Pregnancy is the most vulnerable period for mothers and fetuses that are still developing in the womb. If pregnant women do not maintain their health well, their endurance will easily decline, making pregnant women more susceptible to various diseases. One of the diseases that often approach pregnant women is German measles (rubella). What are the consequences if the mother is infected with rubella while pregnant? See the full explanation in this article.
What is German measles (rubella)?
German measles is an infectious disease caused by the rubella virus. German measles is not the same as the usual type of measles. So, even if you have touched or are immune to ordinary measles, it doesn't mean that you will also be immune to German measles.
Symptoms of this disease are sometimes not specific, making it difficult to distinguish it from other diseases. Nearly half of German measles cases do not show symptoms, or if so, the symptoms include mild so many people are unaware if they have been infected.
Symptoms usually appear on days 12 to 23 after exposure to the virus. You may experience fever, headache, swollen joints, red eyes, and stuffy or runny nose on the first to 5th day before the rash appears.
The rash lasts for several days. It usually appears first on the face and then spreads to other body parts. Swollen lymph glands and painful joints can occur for several weeks. You can transmit the disease one week before the first rash appears and a few weeks later.
Contact your doctor immediately and tell them that you have been exposed to this disease. But, do not come directly to the obstetrician's practice because of the risk of transmitting the virus to other pregnant women.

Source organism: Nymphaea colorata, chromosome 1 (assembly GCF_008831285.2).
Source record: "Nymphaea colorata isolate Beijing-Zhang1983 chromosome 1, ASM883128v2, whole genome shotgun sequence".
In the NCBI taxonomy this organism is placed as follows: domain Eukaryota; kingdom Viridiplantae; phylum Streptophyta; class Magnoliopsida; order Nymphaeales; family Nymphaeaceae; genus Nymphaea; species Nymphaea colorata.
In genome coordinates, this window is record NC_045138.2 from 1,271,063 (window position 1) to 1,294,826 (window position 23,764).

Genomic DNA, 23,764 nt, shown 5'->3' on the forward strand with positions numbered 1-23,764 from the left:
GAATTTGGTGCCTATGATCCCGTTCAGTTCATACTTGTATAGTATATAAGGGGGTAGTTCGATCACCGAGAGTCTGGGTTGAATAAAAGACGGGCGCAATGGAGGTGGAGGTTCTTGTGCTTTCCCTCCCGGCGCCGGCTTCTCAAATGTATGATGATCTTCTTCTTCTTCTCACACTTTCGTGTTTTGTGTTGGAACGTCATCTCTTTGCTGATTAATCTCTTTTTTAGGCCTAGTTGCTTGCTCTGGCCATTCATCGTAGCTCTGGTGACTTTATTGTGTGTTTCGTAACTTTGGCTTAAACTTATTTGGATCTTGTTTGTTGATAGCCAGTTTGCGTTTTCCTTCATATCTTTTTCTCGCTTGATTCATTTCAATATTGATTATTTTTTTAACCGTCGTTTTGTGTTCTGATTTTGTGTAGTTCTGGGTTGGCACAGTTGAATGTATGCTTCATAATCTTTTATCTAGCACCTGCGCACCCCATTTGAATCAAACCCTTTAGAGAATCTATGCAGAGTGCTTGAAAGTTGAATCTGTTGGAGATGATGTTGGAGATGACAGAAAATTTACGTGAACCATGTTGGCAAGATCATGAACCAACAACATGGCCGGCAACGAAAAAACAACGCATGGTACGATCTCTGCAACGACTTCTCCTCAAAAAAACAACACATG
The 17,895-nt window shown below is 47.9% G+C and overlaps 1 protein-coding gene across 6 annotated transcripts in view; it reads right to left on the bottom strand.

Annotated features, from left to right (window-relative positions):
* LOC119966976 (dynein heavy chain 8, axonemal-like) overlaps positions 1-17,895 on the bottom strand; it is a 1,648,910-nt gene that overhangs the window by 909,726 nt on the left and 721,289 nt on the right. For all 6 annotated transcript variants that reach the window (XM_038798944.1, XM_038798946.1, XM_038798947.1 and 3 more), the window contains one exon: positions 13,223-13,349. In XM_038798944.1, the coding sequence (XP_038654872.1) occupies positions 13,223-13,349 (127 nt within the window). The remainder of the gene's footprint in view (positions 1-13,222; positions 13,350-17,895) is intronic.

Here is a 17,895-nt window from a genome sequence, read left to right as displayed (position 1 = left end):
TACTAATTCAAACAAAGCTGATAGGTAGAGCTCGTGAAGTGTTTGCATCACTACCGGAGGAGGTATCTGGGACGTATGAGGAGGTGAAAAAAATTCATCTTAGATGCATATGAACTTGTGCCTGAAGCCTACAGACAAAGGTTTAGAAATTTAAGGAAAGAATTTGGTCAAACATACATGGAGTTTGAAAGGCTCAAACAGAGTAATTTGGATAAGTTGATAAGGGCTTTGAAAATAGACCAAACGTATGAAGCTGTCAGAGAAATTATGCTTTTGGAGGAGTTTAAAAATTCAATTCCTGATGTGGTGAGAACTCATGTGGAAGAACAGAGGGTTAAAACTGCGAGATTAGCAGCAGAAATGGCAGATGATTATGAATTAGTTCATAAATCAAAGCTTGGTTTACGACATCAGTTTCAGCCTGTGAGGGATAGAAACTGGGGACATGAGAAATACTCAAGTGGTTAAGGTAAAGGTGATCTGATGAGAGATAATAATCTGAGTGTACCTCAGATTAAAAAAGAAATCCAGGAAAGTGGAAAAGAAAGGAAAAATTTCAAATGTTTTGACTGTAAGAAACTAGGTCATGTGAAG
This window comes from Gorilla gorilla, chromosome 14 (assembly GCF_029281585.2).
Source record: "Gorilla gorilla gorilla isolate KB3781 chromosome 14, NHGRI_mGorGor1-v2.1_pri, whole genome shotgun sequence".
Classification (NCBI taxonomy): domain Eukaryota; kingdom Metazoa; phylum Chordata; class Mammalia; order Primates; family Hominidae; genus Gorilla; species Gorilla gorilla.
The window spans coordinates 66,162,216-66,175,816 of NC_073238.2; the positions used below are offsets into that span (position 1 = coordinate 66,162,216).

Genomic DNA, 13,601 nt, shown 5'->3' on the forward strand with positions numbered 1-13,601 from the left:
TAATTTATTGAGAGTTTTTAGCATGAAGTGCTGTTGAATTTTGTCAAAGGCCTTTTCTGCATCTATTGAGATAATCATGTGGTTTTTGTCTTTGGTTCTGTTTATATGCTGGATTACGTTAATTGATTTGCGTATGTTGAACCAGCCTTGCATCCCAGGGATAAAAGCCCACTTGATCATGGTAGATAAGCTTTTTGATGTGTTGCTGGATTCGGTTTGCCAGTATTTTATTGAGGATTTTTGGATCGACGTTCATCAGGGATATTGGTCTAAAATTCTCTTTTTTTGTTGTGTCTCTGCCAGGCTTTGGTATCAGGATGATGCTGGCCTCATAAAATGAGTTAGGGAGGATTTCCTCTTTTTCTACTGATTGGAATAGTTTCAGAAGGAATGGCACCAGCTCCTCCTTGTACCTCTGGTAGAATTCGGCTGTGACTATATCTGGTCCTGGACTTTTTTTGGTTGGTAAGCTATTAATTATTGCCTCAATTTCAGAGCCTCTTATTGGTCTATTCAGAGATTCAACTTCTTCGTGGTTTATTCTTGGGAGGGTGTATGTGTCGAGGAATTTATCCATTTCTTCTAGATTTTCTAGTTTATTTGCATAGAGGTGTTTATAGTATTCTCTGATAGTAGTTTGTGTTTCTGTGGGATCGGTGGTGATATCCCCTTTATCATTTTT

What are the effects of German measles on the womb?
In pregnant women, German measles infection can be very dangerous. Because the virus may be passed on to the fetus in the womb. Congenital rubella syndrome in the fetus in medical language is referred to as Congenital Rubella Syndrome (CRS).
This virus causes birth defects, including cataracts, deafness, heart, liver, lung abnormalities, and late growth and development. But this risk will depend on how long you have been exposed to the virus. The highest risk occurs during the early stages of infant development.
If you get rubella during the first 12 weeks of pregnancy, the chances of your baby inheriting the rubella virus are up to 85 percent. If the mother is infected with German measles in the gestational age range between 13 to 16 weeks the chance decreases to 54 percent, and will continue to decline sharply as the gestational age increases. If pregnant women are exposed to rubella at a gestational age of more than 20 weeks, the risk of German measles infection causes birth defects in the fetus to be classified as very small.
However, birth defects due to German measles infection during pregnancy can appear late and be seen later in childhood. The rubella virus can also cause a baby to be born dead. That is why, you are advised to undergo tests and take preventative steps as early as possible to reduce the risk of German smallpox infection, and how to protect yourself from this disease in the future.
How to prevent rubella?
Here are some steps to prevent German measles during pregnancy that you can do:
- You cannot receive the rubella vaccine while pregnant. That is why, if you are not immune, you must be careful and avoid anyone who has a rash or contract the virus, as well as people who have just been exposed to German measles.
- After giving birth, make sure you get a vaccine immediately so that rubella is no longer a problem for your next pregnancy. You can receive a vaccine while breastfeeding, but you need to wait at least 28 days after receiving an injection before planning to get pregnant again, so make sure you have family planning during this time.
- Also make sure that children and people around you receive all the immunizations recommended by your doctor. Because, you will not get German measles from someone who has just been vaccinated.
- Postpone long trips to any part of the world where rubella is still common.
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